Step three: Involve the right people in developing the case for support.

As I mentioned previously, it’s critical to include a diverse range of both internal and external stakeholders in the development of your case for support. We suggest creating a small team of staff who will be intimately involved at every step of the process, as well as a larger group of both internal and external stakeholders who you’ll ask for input and feedback at key checkpoints along the way. Here’s who to consider including in that second, larger group:

  • Internal stakeholders
    • Key senior leadership staff
    • Key board members
    • A few members of your program staff, specifically from programs that will be heavily featured in the case for support
    • Marcomm staff
    • Development staff 
    • Volunteers
  • External stakeholders
    • People who utilize your organization’s programs and services
    • Existing donors
    • Target donors
    • Existing corporate partners
    • Target corporate partners
    • Existing funders
    • Target funders
    • People in the communities where your programs and services are utilized

Depending on who you decide to include, you might get feedback from this larger group by pulling them all together into a focus group-like setting at several key points in the development of your case for support, or you might speak to them one-on-one or in small groups throughout the process.

Step Four: Establish key messages and create an outline or wireframe

Working with your small group of external stakeholders, decide on the most important key messages your case for support needs to communicate. Those key messages should ideally line up with other messaging that has been more broadly established for your fundraising department or organization as a whole. Then, get to work creating an outline or wireframe for your case for support. Since case statements are often visual documents, a sketched wireframe can often be a more useful way to visualize where you’re going than a written outline. Once you have an outline or wireframe together that your small group of internal team members feel good about it, run it by your larger group of internal and external stakeholders for feedback. This will be your first key checkpoint with that larger group, and it presents a great opportunity to have them shape your case before you get too far in developing it.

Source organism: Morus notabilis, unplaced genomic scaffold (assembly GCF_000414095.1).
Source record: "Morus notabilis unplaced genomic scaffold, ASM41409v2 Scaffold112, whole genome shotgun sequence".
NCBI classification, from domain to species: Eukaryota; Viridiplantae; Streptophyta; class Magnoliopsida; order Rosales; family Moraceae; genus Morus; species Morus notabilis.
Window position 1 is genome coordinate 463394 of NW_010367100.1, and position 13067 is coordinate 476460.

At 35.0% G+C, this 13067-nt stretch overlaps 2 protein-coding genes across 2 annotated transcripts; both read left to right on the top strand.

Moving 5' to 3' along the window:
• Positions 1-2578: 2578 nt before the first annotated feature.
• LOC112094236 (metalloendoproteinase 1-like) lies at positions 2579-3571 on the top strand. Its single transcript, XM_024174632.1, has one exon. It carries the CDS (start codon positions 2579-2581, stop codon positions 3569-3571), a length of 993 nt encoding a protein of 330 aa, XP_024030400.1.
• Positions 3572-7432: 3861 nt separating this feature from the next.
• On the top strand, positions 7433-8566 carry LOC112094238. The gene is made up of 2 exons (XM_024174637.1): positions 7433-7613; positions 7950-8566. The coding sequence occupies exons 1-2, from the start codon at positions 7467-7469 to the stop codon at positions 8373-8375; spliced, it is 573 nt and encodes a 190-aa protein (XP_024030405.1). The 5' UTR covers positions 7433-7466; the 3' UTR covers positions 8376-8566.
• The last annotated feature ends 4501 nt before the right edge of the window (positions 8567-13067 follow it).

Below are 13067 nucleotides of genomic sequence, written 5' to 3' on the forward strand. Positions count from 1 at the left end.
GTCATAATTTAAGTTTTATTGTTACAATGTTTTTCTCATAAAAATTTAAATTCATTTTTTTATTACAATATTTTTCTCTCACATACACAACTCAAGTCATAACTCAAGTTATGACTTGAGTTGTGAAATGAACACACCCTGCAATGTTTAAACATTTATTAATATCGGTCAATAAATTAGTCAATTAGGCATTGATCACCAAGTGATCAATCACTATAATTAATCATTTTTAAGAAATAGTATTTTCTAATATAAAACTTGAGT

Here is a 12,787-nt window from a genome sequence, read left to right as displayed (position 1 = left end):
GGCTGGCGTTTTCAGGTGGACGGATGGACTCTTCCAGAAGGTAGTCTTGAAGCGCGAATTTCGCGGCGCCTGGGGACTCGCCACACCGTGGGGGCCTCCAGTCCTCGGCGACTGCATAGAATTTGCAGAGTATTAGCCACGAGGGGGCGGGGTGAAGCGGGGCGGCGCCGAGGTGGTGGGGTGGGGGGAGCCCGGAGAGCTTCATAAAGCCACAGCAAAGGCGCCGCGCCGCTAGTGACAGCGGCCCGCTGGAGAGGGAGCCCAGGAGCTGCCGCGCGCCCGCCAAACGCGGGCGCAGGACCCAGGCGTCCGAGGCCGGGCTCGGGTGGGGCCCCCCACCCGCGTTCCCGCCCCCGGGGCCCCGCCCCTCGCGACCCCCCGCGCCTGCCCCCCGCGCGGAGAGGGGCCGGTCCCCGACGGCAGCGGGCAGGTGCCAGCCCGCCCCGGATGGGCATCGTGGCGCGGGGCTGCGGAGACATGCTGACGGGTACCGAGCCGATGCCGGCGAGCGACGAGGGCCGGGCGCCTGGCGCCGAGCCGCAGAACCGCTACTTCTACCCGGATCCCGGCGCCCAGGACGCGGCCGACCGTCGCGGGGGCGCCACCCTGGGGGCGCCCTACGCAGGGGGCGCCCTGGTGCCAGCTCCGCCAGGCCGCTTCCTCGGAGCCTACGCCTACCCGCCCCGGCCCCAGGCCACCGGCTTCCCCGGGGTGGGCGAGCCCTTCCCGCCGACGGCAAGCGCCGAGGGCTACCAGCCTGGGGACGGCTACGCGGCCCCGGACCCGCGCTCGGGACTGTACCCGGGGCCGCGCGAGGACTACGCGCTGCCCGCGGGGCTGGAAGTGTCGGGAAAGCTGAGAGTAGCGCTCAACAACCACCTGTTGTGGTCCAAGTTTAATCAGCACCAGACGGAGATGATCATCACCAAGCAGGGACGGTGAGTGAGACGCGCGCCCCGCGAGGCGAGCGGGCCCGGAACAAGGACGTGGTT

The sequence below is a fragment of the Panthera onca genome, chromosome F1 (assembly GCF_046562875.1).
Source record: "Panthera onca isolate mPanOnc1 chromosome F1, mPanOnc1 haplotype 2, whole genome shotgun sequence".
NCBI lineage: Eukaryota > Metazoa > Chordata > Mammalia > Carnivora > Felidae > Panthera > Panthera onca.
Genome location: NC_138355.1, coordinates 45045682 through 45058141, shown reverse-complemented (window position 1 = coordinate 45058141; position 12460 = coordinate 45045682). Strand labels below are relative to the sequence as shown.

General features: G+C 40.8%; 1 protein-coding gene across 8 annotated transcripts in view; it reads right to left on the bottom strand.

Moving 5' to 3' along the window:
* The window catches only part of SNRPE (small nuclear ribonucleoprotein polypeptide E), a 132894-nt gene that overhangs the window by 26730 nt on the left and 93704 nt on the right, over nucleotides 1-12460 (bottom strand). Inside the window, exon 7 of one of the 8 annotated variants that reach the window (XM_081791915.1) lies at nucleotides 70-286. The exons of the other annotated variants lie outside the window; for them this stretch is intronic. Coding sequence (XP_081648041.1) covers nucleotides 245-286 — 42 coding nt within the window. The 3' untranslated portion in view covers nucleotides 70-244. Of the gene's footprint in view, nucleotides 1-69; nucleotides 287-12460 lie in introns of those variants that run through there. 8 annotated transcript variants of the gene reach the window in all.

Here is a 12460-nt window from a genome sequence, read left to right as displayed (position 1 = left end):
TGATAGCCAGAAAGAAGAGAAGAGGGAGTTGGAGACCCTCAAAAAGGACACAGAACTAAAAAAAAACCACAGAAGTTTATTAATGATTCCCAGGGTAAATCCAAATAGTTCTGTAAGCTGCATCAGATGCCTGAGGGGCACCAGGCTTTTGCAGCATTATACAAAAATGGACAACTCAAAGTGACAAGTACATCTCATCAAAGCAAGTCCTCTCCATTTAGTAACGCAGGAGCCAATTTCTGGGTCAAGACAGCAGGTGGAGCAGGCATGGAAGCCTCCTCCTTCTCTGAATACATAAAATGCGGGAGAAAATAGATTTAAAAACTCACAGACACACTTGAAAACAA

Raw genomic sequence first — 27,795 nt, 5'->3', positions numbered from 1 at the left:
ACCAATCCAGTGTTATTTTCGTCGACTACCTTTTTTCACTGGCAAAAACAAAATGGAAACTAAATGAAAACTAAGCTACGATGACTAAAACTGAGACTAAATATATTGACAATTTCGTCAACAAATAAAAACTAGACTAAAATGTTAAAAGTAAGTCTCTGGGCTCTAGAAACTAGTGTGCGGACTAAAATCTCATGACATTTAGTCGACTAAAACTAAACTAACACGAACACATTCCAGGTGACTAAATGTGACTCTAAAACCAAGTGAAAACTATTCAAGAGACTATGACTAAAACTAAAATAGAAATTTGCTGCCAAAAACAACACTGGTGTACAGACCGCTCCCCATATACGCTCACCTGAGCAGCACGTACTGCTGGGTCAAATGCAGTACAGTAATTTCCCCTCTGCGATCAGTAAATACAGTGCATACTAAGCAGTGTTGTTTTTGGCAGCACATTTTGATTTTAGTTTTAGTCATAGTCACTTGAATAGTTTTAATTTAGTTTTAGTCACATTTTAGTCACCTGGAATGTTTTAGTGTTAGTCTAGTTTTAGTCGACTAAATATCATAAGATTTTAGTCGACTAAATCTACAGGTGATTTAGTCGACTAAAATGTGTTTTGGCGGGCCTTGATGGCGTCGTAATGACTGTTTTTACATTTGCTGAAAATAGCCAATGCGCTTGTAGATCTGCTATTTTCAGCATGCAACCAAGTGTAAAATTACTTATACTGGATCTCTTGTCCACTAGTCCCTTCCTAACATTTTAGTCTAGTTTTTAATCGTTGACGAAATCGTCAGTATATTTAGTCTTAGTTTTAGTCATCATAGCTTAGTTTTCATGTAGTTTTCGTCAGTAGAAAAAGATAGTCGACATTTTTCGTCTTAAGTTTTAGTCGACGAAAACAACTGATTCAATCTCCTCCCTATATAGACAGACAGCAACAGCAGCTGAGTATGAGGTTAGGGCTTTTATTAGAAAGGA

Step Five: Gather data, quotes and stories

Some donors respond better to individual stories, while others respond better to facts and figures. Aim to include enough of each to cater to both types of audiences, and then pepper them in across every section of your case for support. This is where taking a strength-based approach will come into play, and you should absolutely run any stories you plan to tell by the people featured in them (even if those people will be kept anonymous) to ensure the stories feel true to their lived experiences.

Step Six: Create the case for support

It’s finally time to create your case for support. After all the work you’ve already done, this part will come easily. The most challenging aspect is typically keeping your case for support concise enough to hold a busy donor’s attention. No matter what format you use, your case for support shouldn’t take a donor more than five minutes to fully digest. Because you’ll have set the process up to elicit feedback from many internal and external stakeholders, keep in mind that at this phase you’ll just be creating the first draft. Don’t get hung up on perfecting every little detail. Instead, make sure you’re hitting on the most important points, establishing a solid flow from one piece of information to the next (all the way through to the call to action), and taking a strength-based approach to asking for support.